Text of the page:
Lemmings, Sir Isaac Newton and Financial Markets
by Ian Andrews
What do Bison and Covid19 have in common?
What do the financial markets and Sir Isaac Newton have in common?
How about mask and vaccine mandates and lemmings?
From “The Socionomic Theory of Finance”, by Robert Prechter, “herding” is a much better answer,
if not “the answer” regarding the age-old question,
“how do I analyze financial markets and their trends. What makes the markets do ‘what they do’ ”.
What causes price movements?
Is it supply and demand?
Is it the price-to-earnings ratio?
Is it the cash flow of some big tech company?
Is it “the FED”?
Is it the war in Ukraine?
Is it the Covid19 pandemic?
Was it the Arab oil embargo back in ’73?
Was it the Cuban missile crisis in ’62?
Or the invasion of Kuwait in 1990?
The answer is,
“all the above”, yet,
“NONE OF THE ABOVE.
External (exogenous) factors, and endogenous (internal) causes
play a role.
But, NOT anywhere near the extent that
Like lemmings, and like Bison, people herd.
they herded into two differing camps regarding the pandemic
and its solutions -
mask mandates and vaccine mandates. The fearful.
And those that opposed both. The ones that desire freedom of choice.
But, nowhere does herding show up “in spades” like in the financial markets.
The following is curated from The Socionomic Theory of Finance,
with my commentary interspersed.
Quotes from the book are in Cinzel font.
My words are in Calibri font.
I’ve “curated” as much as I could legally – EWI graciously says I can quote up to 500 words from the book,
as long as I credit the book and let them know I did an OpEd/book review, which I have done.
It’s a “heavy” book – some 788 pages, 44 chapters.
BUT!!! It reads extremely easily.
The Socionomic Theory of Finance (by Robert Prechter)
explains “Herding” in great detail.
I think it’s an extremely interesting, eye-opening read.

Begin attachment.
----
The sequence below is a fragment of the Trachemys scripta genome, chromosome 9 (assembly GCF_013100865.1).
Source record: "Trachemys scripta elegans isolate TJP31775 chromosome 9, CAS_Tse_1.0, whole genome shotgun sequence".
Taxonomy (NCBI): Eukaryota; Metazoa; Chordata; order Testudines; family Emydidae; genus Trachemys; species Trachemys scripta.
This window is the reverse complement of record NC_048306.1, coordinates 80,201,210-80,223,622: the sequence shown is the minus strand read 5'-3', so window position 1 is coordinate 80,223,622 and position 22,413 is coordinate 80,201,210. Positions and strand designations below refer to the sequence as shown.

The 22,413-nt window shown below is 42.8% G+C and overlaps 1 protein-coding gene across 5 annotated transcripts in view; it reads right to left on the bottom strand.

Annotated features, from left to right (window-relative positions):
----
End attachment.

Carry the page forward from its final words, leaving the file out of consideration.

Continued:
As always, there are plenty of charts – seeing is believing. A picture’s worth a 1000 words.
(I hate using trite old sayings. But sometimes, what the heck. Sometimes they’re appropriate.)
… nearly all subsets of financial market participants herd, including individual investors, futures traders, financial advisors, hedge fund managers, mutual fund managers, corporate insiders, Wall Street analysts,
and even government agencies. (pg337)
Individuals aren’t the only ones to herd. Corporations do too.
Corporate buybacks are a great example.
Chapter 31 offers … numerous … examples … in which corporations act as a herd in expressing social mood.
Economists steeped in the mechanics paradigm of exogenous cause, do not understand this dynamic … (pg. 341)
They think corporate buybacks should make a company’s shares go up,
and vice versa. (pg. 341)
One headline says,
“Bad Sign: CEOs aren’t buying stock in their companies.” (pg341)
In this case, they (the economists), feel this is “bearish”.
A socionomist, in contrast, recognizes that trends in buybacks express social mood. The article just quoted is dated Feb.16th, 2009. The stock market bottomed three weeks later, and shortly thereafter the economy joined it for one of the longest advances on record. (Pg341)
It starts with individual investors and individual money-mangers.
It continues with corporations.
It culminates with governments.
Governments aren’t just part of the herd; they represent the herd. (pg342)